Today’s military veterans face one of the toughest job markets in decades, and their unemployment rate is significantly higher than the population at large. But thanks to the Helmets to Hardhats program, which connects veterans with quality career training and employment opportunities within the building and construction industry, many veterans are now on ascending career paths.
A recent Philadelphia Inquirer feature focuses on two U.S. Marine Corps veterans who are putting to work the training and opportunities provided by Sheet Metal, Air, Rail and Transportation Workers (SMART) Local 19 in South Philadelphia.
“I certainly admit going in with an attitude of let’s-see-what-this-is-about,” Johnson & Johnson Vice President Donald Bohn says about cooperating with labor unions. “It turns out we have a lot more in common than you might think.”
And that’s why, about four years ago, Johnson & Johnson joined the Pharmaceutical Industry Labor-Management Association (PILMA), a growing coalition of pharmaceutical industry giants and the major building trades unions. Its goal is to foster good jobs in the domestic pharmaceutical industry while increasing access to affordable medicines.
Steve Lehmann used to drive hundreds of miles each week shuttling around paperwork; now he flips back the cover of his iPad.
“Sometimes I’d drive an hour and 45 minutes from the office to the job site, then go back and forth with new blueprints,” Lehmann says. “That’s just a lot of time.”
Lehmann, an ironworker working as a project manager at Bennett Steel Inc. in Sapulpa, Okla., can access updated sets of blueprints or revised drawings on his tablet through a handful of apps—a big change in how paperwork is handled in the construction industry.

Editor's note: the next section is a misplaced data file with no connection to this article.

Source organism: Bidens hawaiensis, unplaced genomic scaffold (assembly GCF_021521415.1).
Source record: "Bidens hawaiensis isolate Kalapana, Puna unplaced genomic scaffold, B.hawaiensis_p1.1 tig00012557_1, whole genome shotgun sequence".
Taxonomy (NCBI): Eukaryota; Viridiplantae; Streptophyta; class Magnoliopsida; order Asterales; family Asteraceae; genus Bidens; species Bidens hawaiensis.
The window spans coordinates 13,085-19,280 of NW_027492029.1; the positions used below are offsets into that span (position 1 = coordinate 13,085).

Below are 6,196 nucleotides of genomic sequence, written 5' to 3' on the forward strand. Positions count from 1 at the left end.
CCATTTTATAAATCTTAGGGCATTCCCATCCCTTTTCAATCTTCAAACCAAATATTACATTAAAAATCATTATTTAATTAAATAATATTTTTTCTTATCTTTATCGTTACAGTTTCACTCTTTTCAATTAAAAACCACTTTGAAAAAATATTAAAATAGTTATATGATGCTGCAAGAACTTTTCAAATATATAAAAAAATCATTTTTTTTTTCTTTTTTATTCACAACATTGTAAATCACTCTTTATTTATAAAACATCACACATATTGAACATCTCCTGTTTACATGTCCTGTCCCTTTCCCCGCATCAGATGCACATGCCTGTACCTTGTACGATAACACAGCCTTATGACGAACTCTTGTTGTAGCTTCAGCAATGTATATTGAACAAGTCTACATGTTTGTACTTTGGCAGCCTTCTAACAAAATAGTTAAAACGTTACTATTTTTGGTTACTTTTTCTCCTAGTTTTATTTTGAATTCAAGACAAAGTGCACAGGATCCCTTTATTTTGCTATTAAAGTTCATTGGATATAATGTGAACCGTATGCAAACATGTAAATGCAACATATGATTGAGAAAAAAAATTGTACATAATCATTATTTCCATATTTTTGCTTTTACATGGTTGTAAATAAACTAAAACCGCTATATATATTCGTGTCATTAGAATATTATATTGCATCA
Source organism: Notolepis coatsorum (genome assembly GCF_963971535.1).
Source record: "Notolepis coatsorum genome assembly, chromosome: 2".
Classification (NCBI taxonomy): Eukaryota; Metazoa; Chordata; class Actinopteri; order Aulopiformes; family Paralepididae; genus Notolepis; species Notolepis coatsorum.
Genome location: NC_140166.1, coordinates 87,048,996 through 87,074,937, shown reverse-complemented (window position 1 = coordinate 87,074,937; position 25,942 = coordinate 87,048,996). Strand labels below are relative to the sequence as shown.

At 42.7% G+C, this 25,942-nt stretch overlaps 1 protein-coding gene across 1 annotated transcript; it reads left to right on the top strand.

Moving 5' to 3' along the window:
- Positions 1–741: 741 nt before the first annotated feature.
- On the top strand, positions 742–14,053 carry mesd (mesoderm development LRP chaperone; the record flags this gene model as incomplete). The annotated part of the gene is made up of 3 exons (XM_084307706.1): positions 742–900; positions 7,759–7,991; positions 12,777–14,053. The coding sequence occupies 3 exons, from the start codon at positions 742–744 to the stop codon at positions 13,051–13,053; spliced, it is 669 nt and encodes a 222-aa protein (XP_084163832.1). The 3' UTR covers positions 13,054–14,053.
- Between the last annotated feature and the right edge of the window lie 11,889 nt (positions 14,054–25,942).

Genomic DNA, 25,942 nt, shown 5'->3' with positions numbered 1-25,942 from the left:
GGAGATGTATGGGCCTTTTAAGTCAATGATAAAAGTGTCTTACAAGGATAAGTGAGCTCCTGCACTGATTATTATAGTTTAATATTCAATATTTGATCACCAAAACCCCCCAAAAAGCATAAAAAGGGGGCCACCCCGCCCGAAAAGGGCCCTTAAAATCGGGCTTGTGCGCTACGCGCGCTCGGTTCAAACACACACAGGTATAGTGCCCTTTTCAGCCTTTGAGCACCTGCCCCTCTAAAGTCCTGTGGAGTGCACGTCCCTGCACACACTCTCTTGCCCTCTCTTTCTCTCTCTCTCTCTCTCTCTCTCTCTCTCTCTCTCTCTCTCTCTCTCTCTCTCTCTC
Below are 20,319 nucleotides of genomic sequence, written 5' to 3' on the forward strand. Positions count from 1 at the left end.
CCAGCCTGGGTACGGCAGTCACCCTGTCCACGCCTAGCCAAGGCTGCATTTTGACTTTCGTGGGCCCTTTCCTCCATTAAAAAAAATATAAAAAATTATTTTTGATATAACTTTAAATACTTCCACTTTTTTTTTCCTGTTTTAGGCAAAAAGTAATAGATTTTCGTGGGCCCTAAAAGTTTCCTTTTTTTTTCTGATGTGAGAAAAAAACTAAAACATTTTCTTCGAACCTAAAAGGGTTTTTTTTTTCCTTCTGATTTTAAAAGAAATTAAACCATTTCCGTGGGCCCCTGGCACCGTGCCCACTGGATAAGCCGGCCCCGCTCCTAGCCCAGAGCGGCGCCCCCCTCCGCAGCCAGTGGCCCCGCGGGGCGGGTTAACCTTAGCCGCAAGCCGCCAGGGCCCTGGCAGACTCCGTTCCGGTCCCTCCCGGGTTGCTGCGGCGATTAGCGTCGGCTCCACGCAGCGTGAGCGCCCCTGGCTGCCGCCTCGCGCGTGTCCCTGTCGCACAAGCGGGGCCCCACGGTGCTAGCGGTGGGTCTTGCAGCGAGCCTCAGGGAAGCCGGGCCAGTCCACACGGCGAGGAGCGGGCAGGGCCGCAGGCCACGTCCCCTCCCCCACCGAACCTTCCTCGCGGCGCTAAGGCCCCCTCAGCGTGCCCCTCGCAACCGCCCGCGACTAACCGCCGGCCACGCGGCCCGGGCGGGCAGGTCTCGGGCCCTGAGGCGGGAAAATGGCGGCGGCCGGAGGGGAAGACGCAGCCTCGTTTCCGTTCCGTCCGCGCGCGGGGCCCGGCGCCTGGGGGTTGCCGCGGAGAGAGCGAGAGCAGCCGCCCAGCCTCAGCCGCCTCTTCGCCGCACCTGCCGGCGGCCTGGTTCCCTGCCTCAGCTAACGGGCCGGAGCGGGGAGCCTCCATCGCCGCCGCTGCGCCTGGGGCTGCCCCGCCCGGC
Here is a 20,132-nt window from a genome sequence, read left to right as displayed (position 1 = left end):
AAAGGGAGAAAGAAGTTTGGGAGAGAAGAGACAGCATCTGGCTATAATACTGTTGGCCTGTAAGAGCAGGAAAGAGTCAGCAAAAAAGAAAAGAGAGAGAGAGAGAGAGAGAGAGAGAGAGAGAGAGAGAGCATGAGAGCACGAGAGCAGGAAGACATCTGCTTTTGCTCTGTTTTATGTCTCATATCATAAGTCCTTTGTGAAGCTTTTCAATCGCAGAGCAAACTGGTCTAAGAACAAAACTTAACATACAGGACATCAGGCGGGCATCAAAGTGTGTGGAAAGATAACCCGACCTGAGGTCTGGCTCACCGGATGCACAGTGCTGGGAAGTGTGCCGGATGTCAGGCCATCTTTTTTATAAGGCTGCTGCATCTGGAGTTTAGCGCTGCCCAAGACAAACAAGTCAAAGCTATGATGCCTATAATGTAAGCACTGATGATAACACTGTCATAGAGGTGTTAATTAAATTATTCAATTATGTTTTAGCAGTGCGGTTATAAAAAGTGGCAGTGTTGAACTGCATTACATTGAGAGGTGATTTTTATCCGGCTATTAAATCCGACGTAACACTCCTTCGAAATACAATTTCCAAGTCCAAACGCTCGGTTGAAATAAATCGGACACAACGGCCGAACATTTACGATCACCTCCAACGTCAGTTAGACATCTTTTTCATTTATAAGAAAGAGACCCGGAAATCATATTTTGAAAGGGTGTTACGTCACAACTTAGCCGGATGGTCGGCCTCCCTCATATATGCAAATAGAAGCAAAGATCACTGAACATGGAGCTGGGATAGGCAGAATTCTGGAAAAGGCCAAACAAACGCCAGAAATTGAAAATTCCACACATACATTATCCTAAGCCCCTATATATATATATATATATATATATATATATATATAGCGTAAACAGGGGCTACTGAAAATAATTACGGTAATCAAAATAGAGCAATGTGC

The way President Obama and New Jersey Gov. Chris Christie (R) have set aside partisan politics to “work in singular and cooperative fashion to relieve the pain and suffering of those whose lives have been turned upside down” by Hurricane Sandy should be an example to elected officials everywhere, including members of Congress, says Sean McGarvey, president of the AFL-CIO Building and Construction Trades Department (BCTD).
President Obama and Governor Christie do not see the victims of this tragedy as 'Democrats' or 'Republicans,' they simply see them as 'Americans' who are in dire need of the assistance and generosity of our government and its people.
Frank Callahan, president of the Massachusetts Building Trades Council, sends us this open letter.
I am sure that many of you share my frustration at trying to sift through campaign commercials and talking points to find out where the candidates for president really stand on issues that are important to you. Part of the problem is Mitt Romney’s habit of changing his positions to suit his audience.
One thing he can’t change is his record. I had a front-row seat for Mitt Romney’s term as governor of Massachusetts. His positions and his actions on the issues that have a direct impact on building and construction trades workers were not good for our members.
The Austin, Texas, worker center Workers Defense Project worker center (WDP) celebrates its 10th anniversary later this month of battling against wage theft, spotlighting the dangers and winning reforms of the Texas construction industry and standing up for workplace justice and immigrants’ rights.